I don't know if I have ever mentioned this, but I have osteopenia (precursor to osteoporosis). I take Actonel, a drug that increases bone density. Unlike most drugs I've taken or considered, I took Actonel without really knowing how it worked--as a rider and young horse owner I am just thankful that it does work.
Now there's a horsey-equivalent
And now, for horses with navicular, ringbone, hock, or other bone issues, there is an IV drug called Tildren. If you follow equine medicine, you've almost certainly heard of it. But if you haven't, here's a layman's description. Standard disclaimer: I'm no expert -- think of this info as something you overheard in the barn aisle. Read the authoritative resources if you want the more authoritative scoop.
Bones: Always under construction
Bone tissue is always under construction, it's normal for both humans and horses. When bones experience heavy loading (e.g., concussion, weight-bearing work), the tissue tries to rebuild itself and become stronger/denser. That's why my doctor recommended weight lifting to combat my bone problem. But excessive work produces an inflammatory response and excessive remodelling that ultimately weakens the bone. Here's some detail on how that happens.
Goofus and Gallant of the skeletal realm
Two types of bone cells play a part in bone remodeling: osteoclasts, "bone nibblers," tear down bone (see picture, above, from Tildren brochure). Osteoblasts, bone builders, create new bone. In normal bone, they work together to maintain bone health, but osteoblasts work more slowly than osteoclasts. When the remodelling process goes into overdrive, osteoclasts tear down bone faster than osteoblasts can rebuild it -- so more bone is lost than gained.
Tildren to the rescue
Tildren stops the osteoclasts from breaking down the bone -- kills the cells actually -- which gives the osteoblasts a chance to work. Over the course of months this increases bone density. Tildren works best on horses who have been unsound for six months or less, and the results vary. When it works, the difference is visible on x-rays and horses are noticeably more sound.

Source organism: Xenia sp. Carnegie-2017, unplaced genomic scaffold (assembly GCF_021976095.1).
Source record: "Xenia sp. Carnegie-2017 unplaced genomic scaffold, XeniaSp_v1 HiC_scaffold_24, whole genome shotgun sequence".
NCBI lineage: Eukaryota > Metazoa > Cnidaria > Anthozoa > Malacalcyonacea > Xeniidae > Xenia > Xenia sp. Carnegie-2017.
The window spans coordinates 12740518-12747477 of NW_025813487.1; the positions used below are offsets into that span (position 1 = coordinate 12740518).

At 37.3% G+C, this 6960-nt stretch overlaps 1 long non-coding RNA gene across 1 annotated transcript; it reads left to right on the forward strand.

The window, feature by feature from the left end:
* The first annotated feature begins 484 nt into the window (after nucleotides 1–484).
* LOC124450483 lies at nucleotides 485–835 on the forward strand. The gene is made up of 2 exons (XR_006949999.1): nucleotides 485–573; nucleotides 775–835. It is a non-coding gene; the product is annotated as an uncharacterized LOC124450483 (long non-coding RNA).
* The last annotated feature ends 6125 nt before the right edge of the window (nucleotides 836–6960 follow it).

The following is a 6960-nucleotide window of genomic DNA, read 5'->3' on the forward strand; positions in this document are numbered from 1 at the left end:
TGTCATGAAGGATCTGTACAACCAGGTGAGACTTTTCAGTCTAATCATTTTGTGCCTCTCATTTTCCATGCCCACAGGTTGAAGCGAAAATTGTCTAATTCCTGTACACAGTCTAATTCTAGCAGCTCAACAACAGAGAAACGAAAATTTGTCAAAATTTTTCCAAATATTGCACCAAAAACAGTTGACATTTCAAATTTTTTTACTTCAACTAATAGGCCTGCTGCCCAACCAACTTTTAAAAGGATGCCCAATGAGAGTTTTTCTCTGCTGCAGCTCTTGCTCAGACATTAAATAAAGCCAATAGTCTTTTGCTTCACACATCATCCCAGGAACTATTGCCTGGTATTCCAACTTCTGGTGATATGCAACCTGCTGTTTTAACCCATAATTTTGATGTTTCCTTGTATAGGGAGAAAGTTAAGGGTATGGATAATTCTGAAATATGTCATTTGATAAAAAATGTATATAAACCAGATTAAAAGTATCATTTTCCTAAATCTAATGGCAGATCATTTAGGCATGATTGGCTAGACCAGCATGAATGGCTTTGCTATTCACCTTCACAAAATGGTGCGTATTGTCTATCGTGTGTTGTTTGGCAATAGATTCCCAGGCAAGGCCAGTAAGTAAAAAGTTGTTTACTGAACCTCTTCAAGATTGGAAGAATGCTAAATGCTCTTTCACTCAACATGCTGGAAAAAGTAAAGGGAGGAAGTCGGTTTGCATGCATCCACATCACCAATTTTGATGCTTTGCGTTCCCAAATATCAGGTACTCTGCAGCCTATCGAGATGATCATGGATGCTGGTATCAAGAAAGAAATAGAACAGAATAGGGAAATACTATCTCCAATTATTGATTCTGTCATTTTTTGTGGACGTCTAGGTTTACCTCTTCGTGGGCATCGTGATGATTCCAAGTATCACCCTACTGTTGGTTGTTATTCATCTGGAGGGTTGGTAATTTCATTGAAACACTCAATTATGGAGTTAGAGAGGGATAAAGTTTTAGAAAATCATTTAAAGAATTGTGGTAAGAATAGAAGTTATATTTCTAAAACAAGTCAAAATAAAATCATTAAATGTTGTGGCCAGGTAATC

Late to the party
Tildren is not yet been approved by the FDA (as far as I can tell) but vets in the U.S. who go through special licensure are able to obtain it through the FDA and prescribe it. Judging from COTH posts, a lot of horse owners are getting treatment for their horse. Is it really as great as the hype suggests? In Veterinary News, one U.S. vet made an interesting comment that suggests how effective Tildren is...
"A while or so back we would receive mature performance horses with long careers imported from Europe with reasonable radiographs and no lameness issues when they arrived," explains Warsham. "Then, for no reason, after a while, they would develop any number of lameness issues. We started thinking that they (European owners, trainers and veterinarians) must have had something, probably Tildren, that they were using to help keep these 'older soldiers' sound."
Judging from that comment alone Tildren seems to be extending the useful life of many horses. That's really great news! But experts warn that it is an imperfectly understood treatment of degenerative processes (navicular, arthritis, etc.) that also are not well understood. Either the men of modern medicine are being too modest (which I doubt), or we just manage to stumble onto treatments. In any case, I'm sure glad these human drugs are being applied in equine medicine.
More in Part 2 of this series, Treating with Tildren (what to expect)...
Bone Quality from the National Osteoporosis Foundation (a good primer)
Information on Tildren from Georgevetgroup.co.uk
Navicular disease in horses from Equinehorsevet.com
Tildren discussion on COTH (featuring Reed Ayer, credentials at the bottom of the thread)
Should you consider Tildren for navicular? from Horse Journal (requires login, darn it)
French drug shows potential for navicular therapy Equus Magazine, Nov 2003
Navicular disease: New treatment from Equine Science Update
Navicular disease and spavin: New treatments from Equine vet/podiatrist (blog)
Tildren brochure (from Tildren manufacturers of course, but very nice illustrations)
Tildren: Denoix study shows Tildren helps with back pain from Fran Jurga's blog
Promising new navicular therapy from Equisearch.com
Treating Navicular Disease From inside the bone from The Horse magazine
Evaluating treatment choices for tendon, ligament injury and joint disease in the horse from Veterinary News
Tildren drug therapy, a forum posting by a DVM
Tildren, the Magical Product against Lameness?! from Eurodressage
Equine Bone Fragility Disorder reported in California from The Horse magazine
1 Horse and Hound online forum